Case Study: What is Graffiti? Can it be a Cultural Enterprise?

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Graffiti as a cultural enterprise

This case study involves looking at graffiti specifically in the Chippendale area. It will follow how it emerged and how it is viewed not only by the artist and the individual but also the wider community. The paper will follow the transition from defacement or vandalism to what is culturally determined as urban art and what underlying social, political and cultural message are revealed.

Simply, graffiti is the illicit scribbling, scratching or spraying of public property in a public place to convey a message. The history of graffiti can be traced back to Pompeii where… and has occurred in varying forms since then.
However, the emergence of modern graffiti can be linked to the advent of the
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This varies from murals and much larger street pieces, which immediately presents it, as am artistic piece. These are seen to be more artistic due the time, and location invested in completion, the denoted and connoted meaning and whether or not an artist has been commissioned for the piece. Many artists continue to remain anonymous die to the stigma and legality still contested in today’s society.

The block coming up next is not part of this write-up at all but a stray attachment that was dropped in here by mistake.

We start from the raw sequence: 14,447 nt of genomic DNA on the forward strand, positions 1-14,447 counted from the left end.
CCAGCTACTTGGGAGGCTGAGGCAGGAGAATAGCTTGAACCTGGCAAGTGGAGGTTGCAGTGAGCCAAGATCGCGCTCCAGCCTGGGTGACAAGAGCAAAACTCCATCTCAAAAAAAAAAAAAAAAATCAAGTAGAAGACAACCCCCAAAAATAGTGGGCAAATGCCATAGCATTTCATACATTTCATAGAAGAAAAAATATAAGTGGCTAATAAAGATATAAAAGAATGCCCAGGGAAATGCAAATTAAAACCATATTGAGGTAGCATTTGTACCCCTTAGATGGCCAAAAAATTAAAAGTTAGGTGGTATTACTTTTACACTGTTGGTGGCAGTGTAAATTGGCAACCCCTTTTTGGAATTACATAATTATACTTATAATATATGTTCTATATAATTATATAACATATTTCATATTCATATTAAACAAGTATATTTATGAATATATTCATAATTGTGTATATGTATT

Graffiti continued in this urban art form, as a medium of message, exposing rebellion, tension and conviction until the 2000s. Through the increased popularity was shifted to something that belonged to mainstream civilisation and something that was on tread often linked with urban renewal and gentrification. Artists such as Banksy and Australia’s own Beastman who produce recognisable, creative pieces have contributed to globalization of graffiti.

Urban street graffiti is now viewed, respected and legitimised as art. This contrasts with other graffiti, which continues to be viewed as vandalism and criminal.

Graffiti works differ in skill, motivation and experience and asserts identity, visibility and power in a social and ecological context. Understanding why individuals engage in graffiti is useful in understanding how and if it is determined as cultural especially as previously mentioned, no two pieces of graffiti, motive and location are the same.

Not challenging…
Culture to educate middle class and

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